Sexual harassment has become a major cause for concern in Bangladesh, with an alarming rise in reports of women and girls being sexually harassed in public places – sometimes in broad daylight. In the first instalment of a four-part series on sexual harassment, the Dhaka Tribune looks into what female commuters put up to when travelling on public buses
Victims of sexual harassment on buses continue to suffer as the painstakingly slow trial process and case backlog at courts delay justice.
Few incidents are reported and very few alleged offenders have been detained.
Those who have defied the fear of social stigma and hassles and courageously filed cases are losing hope as trial proceedings drag on.
For example, a Dhaka University student who was sexually harassed on a moving bus in December 2015 by the driver’s assistant while coming to campus from Manikganj filed a case over the incident, but the trial has yet to begin.
“The last thing I know about the case is that Mamun (the offender) was released on bail after three months in jail. He has fled,” the victim said, adding that she doubted she would get justice.
In the charge sheet, police said the victim’s version was accurate and named 11 witnesses. But the court could not start the trial proceedings as none of the witnesses came to testify.
Dhaka’s Women and Children Repression Prevention Tribunal 5 has so far fixed 11 dates for recording witness depositions. It had to issue non-bailable warrants against the witnesses and sent them to Darussalam police station.
May 28 has been fixed as the date of the next hearing.
Brac, in a recent study, found that 94% of women using public transport in Bangladesh have experienced sexual harassment in verbal, physical, or other forms.
Lax implementation of laws, overcrowding, and lack of monitoring are behind sexual harassment on roads and public transport, especially on buses.
A total of 415 women from Gazipur, Dhaka, and Savar’s Birulia participated in the study. They commute by public transport and on foot to their workplaces and other destinations.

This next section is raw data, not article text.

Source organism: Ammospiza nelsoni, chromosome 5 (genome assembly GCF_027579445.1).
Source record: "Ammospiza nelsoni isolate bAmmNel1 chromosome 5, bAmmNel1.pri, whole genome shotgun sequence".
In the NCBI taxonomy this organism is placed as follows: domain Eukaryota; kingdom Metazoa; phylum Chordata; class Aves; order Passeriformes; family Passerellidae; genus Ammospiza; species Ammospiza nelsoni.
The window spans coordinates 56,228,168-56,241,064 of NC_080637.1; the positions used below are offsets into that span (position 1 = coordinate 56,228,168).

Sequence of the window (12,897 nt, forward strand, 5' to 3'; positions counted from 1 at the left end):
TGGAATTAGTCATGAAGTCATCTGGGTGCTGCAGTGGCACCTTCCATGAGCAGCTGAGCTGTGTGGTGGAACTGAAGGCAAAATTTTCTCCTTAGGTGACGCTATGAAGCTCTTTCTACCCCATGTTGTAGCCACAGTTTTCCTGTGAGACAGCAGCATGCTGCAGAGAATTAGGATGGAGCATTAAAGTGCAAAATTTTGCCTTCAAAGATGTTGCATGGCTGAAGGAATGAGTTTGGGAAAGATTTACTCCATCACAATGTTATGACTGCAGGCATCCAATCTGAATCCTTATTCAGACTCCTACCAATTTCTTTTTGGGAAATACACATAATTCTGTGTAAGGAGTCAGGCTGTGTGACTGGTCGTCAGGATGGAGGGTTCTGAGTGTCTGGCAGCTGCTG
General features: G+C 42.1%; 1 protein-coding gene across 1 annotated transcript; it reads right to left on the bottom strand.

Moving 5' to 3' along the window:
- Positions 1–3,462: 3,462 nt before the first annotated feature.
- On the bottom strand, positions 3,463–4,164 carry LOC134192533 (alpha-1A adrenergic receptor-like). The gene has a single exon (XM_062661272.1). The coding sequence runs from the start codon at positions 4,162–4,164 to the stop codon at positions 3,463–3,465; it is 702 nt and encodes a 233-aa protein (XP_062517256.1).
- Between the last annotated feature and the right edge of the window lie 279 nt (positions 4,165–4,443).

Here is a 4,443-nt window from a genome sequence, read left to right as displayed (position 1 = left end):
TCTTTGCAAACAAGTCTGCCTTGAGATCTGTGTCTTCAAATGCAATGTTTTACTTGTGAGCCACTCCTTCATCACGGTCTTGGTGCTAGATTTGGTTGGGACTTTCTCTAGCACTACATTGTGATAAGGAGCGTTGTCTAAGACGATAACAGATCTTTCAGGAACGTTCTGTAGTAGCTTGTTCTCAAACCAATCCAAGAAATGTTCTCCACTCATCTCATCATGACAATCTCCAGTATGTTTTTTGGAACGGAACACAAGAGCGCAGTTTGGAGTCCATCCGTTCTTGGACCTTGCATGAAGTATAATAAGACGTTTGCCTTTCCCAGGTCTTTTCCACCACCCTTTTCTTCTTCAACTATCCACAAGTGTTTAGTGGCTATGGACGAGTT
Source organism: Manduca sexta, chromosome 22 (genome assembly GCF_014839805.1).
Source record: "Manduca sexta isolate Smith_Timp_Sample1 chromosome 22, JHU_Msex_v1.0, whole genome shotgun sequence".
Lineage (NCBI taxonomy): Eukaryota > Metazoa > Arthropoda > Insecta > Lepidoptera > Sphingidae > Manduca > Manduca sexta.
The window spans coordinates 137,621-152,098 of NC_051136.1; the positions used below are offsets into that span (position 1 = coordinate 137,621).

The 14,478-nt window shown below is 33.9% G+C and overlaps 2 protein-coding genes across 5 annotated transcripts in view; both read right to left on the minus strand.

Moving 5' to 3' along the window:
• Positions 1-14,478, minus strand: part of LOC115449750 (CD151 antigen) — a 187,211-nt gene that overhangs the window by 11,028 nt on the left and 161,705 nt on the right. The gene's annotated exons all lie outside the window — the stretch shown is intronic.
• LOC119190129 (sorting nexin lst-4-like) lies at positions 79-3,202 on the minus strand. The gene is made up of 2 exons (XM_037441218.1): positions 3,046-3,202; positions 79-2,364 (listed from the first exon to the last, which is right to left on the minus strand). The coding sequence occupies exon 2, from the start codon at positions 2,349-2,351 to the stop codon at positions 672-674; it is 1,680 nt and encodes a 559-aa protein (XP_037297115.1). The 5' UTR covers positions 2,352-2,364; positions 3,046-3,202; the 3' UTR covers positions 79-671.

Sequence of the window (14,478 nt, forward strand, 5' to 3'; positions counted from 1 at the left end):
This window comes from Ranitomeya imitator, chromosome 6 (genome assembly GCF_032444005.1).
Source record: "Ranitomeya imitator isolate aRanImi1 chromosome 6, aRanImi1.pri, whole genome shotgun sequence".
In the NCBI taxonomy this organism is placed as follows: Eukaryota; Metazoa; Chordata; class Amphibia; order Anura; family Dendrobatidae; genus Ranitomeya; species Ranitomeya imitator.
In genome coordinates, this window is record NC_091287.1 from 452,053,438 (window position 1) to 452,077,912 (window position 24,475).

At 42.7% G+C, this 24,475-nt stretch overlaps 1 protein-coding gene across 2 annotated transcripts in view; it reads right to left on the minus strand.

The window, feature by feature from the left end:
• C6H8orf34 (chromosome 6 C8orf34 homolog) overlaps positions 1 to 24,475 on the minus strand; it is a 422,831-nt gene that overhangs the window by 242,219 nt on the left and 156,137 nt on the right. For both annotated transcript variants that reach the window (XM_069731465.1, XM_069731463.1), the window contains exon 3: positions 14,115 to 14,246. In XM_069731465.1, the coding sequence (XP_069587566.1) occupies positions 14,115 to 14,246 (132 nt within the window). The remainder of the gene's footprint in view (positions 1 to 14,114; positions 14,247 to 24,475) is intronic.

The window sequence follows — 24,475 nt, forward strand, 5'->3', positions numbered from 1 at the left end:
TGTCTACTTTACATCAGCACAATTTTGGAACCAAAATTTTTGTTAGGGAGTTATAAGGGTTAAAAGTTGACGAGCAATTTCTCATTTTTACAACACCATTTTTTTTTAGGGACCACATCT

Asked why most victims did not report incidents of sexual harassment to the police, human rights activist and lawyer Salma Ali said lack of awareness and sense of insecurity were major factors.
“Many families teach their girls not to engage in trouble. A victim will only get the courage to protest and go to the police when she sees that the family, police, lawyers, and society are standing beside her. Everyone must stand with victims,” she said.
The lawyer said that recently victims at least raised their voices on social media. This helped apprehend culprits: “That’s a good sign. Everybody should stand together. Otherwise, your family members can one day become victims too.”
The latest incident of sexual assault that created a storm of criticism on social media was the harassment of a private university student on a bus in Dhaka. The victim had gotten on a bus of Turag Paribahan from Badda to go to her university.
When other passengers got off at Natun Bazar, three staffers of the bus started to sexually assault her. At one stage, she jumped off the bus to save herself.
The three offenders were arrested after the victim’s fellow students staged a protest by stopping around 35 buses of same company and took them to their campus.
Nearly two weeks ago, a student of Bangladesh Leather Technology Institute raised a similar allegation on Facebook against the staff of Labbayek Paribahan in Dhaka. About a month ago, police arrested two staff members of another local bus after a student of Eden Mohila College posted about a similar incident on Facebook.
The Dhaka University student, who was harassed in 2015, said that she had fought back, but many women do not that.
“My incident was widely discussed. It was discussed in talk-shows and seminars and newspapers had covered it. After seeing those, my neighbours in the village started asking my parents if I was raped…and how they would marry me off in future,” she said.
They had to convince them that their girl was harassed, not raped.
“People do not know about the fight these girls have to wage against society and at court when the dust settles,” she said.
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